Example: spot BTC/USD is $500. A weekly futures contract expires in 7 days. What should it be trading at? Using a 5% APY USD rate and a 1% BTC rate, you borrow $500, invest in 1 BTC. 7 days later, you will have paid $0.48 in USD interest, and earned 0.0002 BTC ($0.10 at current spot price). A reasonable price for the futures contract would be somewhere more than $0.38 (the difference between the $0.48 interest paid $0.10 expected interest received) above spot price. This is because you would be able to lock in the sale of the 1 BTC that is being invested at a higher price. You know you have to pay back $500 plus interest, and you earn a little interest on the bitcoin, so any futures contract trading significantly above that $0.38 deficit in the spot play would give you a great arbitrage opportunity:
The primary risks associated with the use of futures contracts are imperfect correlation between movements in the price of the futures and the market value of the underlying assets, and the possibility of an illiquid market for a futures contract. Although each Fund intends to sell futures contracts only if there is an active market for such contracts, no assurance can be given that a liquid market will exist for any particular contract at any particular time. Many futures exchanges and boards of trade limit the amount of fluctuation permitted in futures contract prices during a single trading day. Once the daily limit has been reached in a particular contract, no trades may be made that day at a price beyond that limit or trading may be suspended for specified periods during the day. Futures contract prices could move to the limit for several consecutive trading days with little or no trading, thereby preventing prompt liquidation of futures positions and potentially subjecting a Fund to substantial losses. If trading is not possible, or if a Fund determines not to close a futures position in anticipation of adverse price movements, the Fund will be required to make daily cash payments of variation margin. The risk that the Fund will be unable to close out a futures position will be minimized by entering into such transactions on a national exchange with an active and liquid secondary market. In addition, although the counterparty to a futures contract is often a clearing organization, backed by a group of financial institutions, there may be instances in which the counterparty could fail to perform its obligations, causing significant losses to a Fund.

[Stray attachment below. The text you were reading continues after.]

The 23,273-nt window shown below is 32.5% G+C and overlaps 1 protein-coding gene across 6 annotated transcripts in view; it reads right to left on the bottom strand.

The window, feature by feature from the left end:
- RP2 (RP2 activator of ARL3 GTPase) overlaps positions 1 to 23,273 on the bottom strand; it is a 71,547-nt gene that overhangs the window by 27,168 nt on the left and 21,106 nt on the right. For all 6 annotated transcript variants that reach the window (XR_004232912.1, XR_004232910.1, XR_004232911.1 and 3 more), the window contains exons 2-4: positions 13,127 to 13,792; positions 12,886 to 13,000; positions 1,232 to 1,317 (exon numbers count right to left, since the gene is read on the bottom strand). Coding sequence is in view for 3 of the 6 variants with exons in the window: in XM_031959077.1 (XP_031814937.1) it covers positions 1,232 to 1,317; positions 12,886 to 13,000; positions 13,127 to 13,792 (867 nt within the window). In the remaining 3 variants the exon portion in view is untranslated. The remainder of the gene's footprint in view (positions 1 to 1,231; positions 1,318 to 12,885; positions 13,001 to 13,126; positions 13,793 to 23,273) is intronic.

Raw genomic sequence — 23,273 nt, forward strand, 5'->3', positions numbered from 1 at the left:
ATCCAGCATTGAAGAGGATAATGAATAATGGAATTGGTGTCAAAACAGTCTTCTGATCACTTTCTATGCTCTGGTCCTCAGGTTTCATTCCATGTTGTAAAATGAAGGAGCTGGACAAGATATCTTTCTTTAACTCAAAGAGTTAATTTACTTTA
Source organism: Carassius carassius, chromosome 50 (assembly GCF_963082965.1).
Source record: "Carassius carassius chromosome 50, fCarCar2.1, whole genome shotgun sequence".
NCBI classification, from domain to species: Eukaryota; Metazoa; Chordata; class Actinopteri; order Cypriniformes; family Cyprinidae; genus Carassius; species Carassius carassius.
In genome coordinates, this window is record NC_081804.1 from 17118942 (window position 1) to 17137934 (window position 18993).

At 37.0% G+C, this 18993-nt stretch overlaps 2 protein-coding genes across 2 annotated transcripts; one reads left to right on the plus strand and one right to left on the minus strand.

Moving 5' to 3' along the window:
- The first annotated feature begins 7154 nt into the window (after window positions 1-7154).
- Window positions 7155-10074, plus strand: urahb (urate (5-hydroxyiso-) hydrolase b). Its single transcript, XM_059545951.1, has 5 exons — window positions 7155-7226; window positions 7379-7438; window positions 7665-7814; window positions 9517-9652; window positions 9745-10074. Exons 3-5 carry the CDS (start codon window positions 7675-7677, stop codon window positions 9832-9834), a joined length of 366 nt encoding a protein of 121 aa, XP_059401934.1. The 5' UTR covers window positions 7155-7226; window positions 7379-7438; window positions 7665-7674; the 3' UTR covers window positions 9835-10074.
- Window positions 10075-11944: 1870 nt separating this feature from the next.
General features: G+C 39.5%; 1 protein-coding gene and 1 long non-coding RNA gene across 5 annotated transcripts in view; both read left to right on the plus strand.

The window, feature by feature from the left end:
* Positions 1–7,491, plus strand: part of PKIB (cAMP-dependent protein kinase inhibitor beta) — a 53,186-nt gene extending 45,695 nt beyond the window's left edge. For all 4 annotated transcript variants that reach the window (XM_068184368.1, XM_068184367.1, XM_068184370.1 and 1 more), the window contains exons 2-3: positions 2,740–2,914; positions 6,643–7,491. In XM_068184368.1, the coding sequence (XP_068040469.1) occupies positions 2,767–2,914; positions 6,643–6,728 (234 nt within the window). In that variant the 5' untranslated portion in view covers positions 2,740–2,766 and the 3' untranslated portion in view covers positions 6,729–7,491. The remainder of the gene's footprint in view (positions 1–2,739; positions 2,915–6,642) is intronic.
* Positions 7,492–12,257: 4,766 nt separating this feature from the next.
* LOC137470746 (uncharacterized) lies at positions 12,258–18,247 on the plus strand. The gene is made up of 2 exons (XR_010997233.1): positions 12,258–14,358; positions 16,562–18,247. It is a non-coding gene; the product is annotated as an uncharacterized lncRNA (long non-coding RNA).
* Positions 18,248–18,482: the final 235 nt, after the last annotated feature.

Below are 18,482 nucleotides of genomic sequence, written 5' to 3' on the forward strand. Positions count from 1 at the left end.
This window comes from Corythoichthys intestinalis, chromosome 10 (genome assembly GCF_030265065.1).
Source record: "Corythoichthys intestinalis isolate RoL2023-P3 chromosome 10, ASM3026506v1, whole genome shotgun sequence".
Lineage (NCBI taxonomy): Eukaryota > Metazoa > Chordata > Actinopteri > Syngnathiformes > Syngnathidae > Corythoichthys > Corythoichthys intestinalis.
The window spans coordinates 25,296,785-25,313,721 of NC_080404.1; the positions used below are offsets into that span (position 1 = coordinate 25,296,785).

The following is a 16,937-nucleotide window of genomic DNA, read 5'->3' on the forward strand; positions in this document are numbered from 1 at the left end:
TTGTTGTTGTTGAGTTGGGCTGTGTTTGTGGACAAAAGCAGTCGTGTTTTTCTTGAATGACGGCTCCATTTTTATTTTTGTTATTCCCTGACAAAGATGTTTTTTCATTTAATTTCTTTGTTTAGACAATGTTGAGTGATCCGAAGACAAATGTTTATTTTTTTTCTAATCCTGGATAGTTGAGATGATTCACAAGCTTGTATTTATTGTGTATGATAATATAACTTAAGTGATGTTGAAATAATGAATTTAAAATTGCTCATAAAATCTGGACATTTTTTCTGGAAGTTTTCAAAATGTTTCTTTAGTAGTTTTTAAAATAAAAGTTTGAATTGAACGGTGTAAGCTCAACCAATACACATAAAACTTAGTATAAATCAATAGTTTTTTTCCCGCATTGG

No, the successful trader is not me. I’ve gotten lucky a few times and I’m still refining and trying out strategies; on the other hand, I’m part of communities of people who trade on a daily basis to grow their portfolios, and while some of the results can be attributed to luck, a majority of it is based on fundamentals, good habits, and experience.
Look, you and I are sophisticated, and we get that "bitcoin's price increase is deflationary and makes it a bad currency" is not a good argument against bitcoin, because "bitcoin is a bad currency" is not a good argument against bitcoin. (People keep making it though.) Bitcoin's value proposition -- much like that of gold -- is that it is an uncorrelated store of value, not that it is useful for buying a sandwich. But at the same time you have to watch out for business models that are based on the casual assumption that bitcoin works just like a currency. "Cryptocurrency-financed warehouse lending" has the word "cryptocurrency" in it, so it's worth billions of dollars, but I'm not sure it works as a business model.
THIS MATERIAL HAS BEEN PREPARED BY A FUTURESONLINE BROKER WHO PROVIDES RESEARCH MARKET COMMENTARY AND TRADE RECOMMENDATIONS AS PART OF HIS OR HER SOLICITATION FOR ACCOUNTS AND SOLICITATION FOR TRADES. FUTURESONLINE, ITS PRINCIPALS, BROKERS AND EMPLOYEES MAY TRADE IN DERIVATIVES FOR THEIR OWN ACCOUNTS OR FOR THE ACCOUNTS OF OTHERS. DUE TO VARIOUS FACTORS (SUCH AS RISK TOLERANCE, MARGIN REQUIREMENTS, TRADING OBJECTIVES, SHORT TERM VS. LONG TERM STRATEGIES, TECHNICAL VS. FUNDAMENTAL MARKET ANALYSIS, AND OTHER FACTORS) SUCH TRADING MAY RESULT IN THE INITIATION OR LIQUIDATION OF POSITIONS THAT ARE DIFFERENT FROM OR CONTRARY TO THE OPINIONS AND RECOMMENDATIONS CONTAINED THEREIN.